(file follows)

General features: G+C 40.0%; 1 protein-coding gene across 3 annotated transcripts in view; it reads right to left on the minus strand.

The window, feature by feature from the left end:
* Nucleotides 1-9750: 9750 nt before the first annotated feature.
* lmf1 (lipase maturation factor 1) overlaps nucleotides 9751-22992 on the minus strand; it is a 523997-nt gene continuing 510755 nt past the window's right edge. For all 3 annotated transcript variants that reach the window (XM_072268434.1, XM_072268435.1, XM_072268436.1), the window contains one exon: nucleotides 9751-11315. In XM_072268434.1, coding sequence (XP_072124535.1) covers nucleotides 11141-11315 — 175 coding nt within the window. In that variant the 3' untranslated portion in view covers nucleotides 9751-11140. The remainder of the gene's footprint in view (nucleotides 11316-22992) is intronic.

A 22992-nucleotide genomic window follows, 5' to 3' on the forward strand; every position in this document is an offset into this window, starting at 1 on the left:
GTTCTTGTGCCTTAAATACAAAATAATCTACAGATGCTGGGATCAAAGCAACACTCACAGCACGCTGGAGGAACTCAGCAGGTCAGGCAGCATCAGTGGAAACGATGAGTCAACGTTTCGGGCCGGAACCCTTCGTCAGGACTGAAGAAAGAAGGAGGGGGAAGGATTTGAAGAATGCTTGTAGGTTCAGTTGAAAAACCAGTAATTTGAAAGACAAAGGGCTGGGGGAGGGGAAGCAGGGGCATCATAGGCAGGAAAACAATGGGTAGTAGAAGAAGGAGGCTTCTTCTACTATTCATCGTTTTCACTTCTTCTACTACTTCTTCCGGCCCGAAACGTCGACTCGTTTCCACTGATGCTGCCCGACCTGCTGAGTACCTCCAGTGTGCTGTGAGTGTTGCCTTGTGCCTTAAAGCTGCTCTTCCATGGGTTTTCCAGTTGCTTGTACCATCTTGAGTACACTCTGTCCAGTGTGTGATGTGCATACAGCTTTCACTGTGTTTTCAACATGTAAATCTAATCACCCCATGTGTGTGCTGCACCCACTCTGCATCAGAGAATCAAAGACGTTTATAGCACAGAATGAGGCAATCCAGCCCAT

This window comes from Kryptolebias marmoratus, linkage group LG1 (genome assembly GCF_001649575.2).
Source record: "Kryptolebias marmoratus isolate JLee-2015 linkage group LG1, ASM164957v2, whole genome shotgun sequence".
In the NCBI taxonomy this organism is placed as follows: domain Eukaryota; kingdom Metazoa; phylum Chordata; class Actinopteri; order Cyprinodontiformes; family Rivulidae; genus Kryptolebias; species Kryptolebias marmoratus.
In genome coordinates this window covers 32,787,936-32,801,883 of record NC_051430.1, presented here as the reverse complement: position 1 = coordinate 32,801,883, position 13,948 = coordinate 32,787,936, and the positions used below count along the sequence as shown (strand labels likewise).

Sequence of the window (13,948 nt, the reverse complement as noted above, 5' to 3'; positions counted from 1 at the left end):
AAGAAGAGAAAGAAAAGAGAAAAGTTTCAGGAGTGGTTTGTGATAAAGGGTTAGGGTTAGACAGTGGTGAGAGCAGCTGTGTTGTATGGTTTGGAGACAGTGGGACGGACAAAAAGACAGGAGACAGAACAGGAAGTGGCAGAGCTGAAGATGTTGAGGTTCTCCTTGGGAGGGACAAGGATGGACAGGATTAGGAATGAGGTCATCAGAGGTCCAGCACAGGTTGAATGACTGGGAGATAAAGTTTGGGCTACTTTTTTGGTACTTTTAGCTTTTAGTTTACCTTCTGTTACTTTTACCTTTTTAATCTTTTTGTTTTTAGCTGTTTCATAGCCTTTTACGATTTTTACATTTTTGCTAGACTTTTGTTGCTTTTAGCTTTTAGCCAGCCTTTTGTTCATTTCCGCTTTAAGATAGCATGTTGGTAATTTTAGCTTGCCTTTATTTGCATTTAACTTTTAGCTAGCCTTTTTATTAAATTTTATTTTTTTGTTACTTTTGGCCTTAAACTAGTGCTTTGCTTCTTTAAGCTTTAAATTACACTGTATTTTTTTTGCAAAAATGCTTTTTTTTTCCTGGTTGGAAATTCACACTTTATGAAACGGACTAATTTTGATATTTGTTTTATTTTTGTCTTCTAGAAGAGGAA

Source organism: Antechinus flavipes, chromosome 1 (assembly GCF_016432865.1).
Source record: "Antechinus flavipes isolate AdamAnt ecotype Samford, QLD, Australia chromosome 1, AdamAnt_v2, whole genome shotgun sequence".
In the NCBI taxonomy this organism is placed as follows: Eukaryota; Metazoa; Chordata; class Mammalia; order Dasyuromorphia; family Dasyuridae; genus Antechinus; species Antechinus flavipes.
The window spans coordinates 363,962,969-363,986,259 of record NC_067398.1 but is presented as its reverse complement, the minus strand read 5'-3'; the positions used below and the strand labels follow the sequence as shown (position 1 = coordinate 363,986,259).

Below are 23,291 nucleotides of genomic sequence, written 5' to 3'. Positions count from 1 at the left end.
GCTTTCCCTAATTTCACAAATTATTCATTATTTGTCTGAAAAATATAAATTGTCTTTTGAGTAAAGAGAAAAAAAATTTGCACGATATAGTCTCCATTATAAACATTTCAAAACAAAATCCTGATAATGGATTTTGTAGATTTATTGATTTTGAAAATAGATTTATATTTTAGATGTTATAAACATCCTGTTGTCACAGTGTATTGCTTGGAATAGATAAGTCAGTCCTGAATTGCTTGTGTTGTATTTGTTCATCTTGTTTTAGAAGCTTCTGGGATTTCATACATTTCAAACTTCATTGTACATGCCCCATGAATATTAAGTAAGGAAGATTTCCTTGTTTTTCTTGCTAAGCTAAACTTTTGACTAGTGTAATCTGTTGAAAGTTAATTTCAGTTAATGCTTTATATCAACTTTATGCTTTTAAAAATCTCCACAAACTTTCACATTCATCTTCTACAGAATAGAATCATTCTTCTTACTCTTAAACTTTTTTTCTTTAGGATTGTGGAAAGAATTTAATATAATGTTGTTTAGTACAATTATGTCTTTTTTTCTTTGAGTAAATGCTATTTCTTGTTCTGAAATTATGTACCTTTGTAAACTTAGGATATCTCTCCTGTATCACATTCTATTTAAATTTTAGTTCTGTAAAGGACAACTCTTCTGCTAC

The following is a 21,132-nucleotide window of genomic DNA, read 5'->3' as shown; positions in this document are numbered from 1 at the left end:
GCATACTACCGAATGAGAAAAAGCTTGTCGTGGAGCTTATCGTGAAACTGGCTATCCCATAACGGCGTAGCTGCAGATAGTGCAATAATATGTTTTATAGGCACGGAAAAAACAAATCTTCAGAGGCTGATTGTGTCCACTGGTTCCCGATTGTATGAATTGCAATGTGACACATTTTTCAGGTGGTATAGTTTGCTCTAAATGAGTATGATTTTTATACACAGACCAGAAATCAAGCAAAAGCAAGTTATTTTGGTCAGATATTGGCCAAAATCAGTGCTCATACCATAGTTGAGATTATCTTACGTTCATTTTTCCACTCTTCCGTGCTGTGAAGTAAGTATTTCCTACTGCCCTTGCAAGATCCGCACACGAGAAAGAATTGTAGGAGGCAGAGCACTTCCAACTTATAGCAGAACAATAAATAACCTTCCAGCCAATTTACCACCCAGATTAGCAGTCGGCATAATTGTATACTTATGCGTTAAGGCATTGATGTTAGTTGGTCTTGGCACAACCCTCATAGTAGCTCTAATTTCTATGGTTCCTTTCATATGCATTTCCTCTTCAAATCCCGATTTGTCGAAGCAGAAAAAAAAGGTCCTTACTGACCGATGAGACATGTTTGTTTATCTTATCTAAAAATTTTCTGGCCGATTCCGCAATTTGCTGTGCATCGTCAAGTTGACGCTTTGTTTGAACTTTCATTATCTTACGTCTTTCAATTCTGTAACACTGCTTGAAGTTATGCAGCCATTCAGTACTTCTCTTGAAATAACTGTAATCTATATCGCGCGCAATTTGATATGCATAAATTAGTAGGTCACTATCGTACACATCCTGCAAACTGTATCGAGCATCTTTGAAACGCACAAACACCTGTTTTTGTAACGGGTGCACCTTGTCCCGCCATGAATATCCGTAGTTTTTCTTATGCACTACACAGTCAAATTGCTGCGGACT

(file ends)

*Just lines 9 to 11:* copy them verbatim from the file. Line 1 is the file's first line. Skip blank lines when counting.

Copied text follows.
In the NCBI taxonomy this organism is placed as follows: domain Eukaryota; kingdom Metazoa; phylum Chordata; class Actinopteri; order Cyprinodontiformes; family Rivulidae; genus Kryptolebias; species Kryptolebias marmoratus.
In genome coordinates this window covers 32,787,936-32,801,883 of record NC_051430.1, presented here as the reverse complement: position 1 = coordinate 32,801,883, position 13,948 = coordinate 32,787,936, and the positions used below count along the sequence as shown (strand labels likewise).

Sequence of the window (13,948 nt, the reverse complement as noted above, 5' to 3'; positions counted from 1 at the left end):